New dialysis nurse in training

  1. Just started as a dialysis nurse. And as a nurse in general. Two weeks since I started. While first week was only computer now I learn to work on the floor as a pct for a first month and then the nursing part will start as well.

    Last week my preceptor showed me how to set up a dialysis machine himself, and then moving on to another machine during turn over asked me to set that one myself, which I didn't do that well. So I asked him to walk me through the process while I am doing it, which helped me much better then just observing him. it was three days (that I worked that week) on the floor, the last day I felt like I did much better at setting up/priming the machines. I am also very anxious about everything and feel pretty overwhelmed, for there is still so much new info to learn. But today the nurse told me that I am being too slow, and the preceptor cannot move on to another tasks cause I am not good at priming the machine I really thought it was the matter of practice. I tried to work faster today but then I make pretty silly mistakes. So it is just really discouraging.

    For those who once were new to dialysis, how much time did it take for you to learn the machine and work at a normal pace. And how did the learning go in general?
    •  
  2. 6 Comments

  3. by   ellenp
    I'm new also to the area. Be patient with yourself and you'll make less mistakes. I know what you're going through. It's going to get better.
  4. by   GeauxNursing
    You have to be patient with yourself. Everybody learns at a different pace. It can be very anxiety causing when you are expected to set up a machine during turn over. Do they not have machines in the biomed office that you could practice on? Seasoned techs and nurses on the floor can forget what it's like to be a new person. They will try to rush you as much as possible, but you have to say if you are not comfortable yet. All you can do is keep practicing everyday. It will become second nature, I promise you.
  5. by   Maizie118
    Oh my gosh how can you possibly be expected to be comfortable stringing a machine after 3 days??? Dialysis is a precise practice imo, so you need to be proficient in setting up one machine before you can even think about two.
    When I first started (1 year, 3 mos) I was told by each and every nurse there that it would take about a year to feel comfortable/confident. I have been on my own (without my preceptor) for 13 months and I can tell you that they were absolutely correct. These machines (ours is Phoenix) can be super complicated it seems but once you learn why certain lines go where it makes life so much easier, at least for me. This takes time and it's not fair that your preceptor is getting frustrated with you so early. Advocate for yourself... dialysis is very taxing on a person and seasoned nurses/techs are so used to the effects that it's like a no-brainer to them. Like a previous commenter said... they can forget what it was like to be new. It's overwhelming! Stick with it, be kind to yourself, and you'll get there, I promise!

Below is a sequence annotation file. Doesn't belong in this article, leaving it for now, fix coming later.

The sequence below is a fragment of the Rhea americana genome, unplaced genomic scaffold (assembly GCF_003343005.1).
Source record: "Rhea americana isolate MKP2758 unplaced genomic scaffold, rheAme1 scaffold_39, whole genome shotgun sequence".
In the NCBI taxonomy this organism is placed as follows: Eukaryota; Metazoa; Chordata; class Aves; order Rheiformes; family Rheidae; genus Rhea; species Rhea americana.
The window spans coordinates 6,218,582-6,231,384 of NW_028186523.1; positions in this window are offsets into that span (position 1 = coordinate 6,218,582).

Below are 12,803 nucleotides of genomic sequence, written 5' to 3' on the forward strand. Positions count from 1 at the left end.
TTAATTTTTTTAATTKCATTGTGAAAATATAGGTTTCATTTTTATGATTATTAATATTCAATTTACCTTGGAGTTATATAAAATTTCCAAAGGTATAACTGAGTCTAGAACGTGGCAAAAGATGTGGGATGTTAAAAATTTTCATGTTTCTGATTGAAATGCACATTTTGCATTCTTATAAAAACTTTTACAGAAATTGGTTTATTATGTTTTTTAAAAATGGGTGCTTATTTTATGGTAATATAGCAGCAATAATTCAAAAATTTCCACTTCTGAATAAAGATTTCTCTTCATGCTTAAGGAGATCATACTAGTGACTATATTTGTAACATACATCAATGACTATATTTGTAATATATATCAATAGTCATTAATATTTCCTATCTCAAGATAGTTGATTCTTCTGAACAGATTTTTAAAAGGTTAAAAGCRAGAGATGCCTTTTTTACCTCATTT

6. by   TouchingAllOceans
    In the same boat as you. New RN, new to dialysis, about a month and a half without a preceptor on the floor. During turnover I want to jump out the window. They say it takes time to feel comfortable. As other posters have said, we must be patient with ourselves. Sometimes when I'm waiting for a blood pressure to take I close my eyes, deep breathe, and try to remember what someone told me: This place isn't machinery, it's people's lives. So if you're going slow - you're protecting others - and yourself. It'll be okay.
  7. by   Maizie118
    TouchingAllOceans, yes, you're absolutely correct... be kind and patient with yourself. I promise you it will get easier.
    A wise charge nurse told me once "everyone will get on the machine, and everyone will get off of the machine." Meaning it's all ok, if it takes you a bit longer with someone, it's ok. The treatment will come and go, and they'll go home and so will you. Take your time and allow yourself the time to learn. Good job guys. Stick with it.
  8. by   AlabamaBelle
    It takes repetition to learn to string the machine. One day, you'll see you've done it without thinking about it. No way you'll get in the very short time frame you mentioned.

    I'd also suggest you read the machine's manual. We have Fresenius 2008K and I decided to ready the manual. Some of the biomed/tech stuff was difficult, but the actual set up and what does what was very informative. I also got to spend some time with an excellent BioMed tech.

    As others have said, breathe. Don't forget to breathe. Everyone will get on and everyone will get off the machine. Some days will always be better than others. Be gentle with yourself during this learning time. You will get there!

close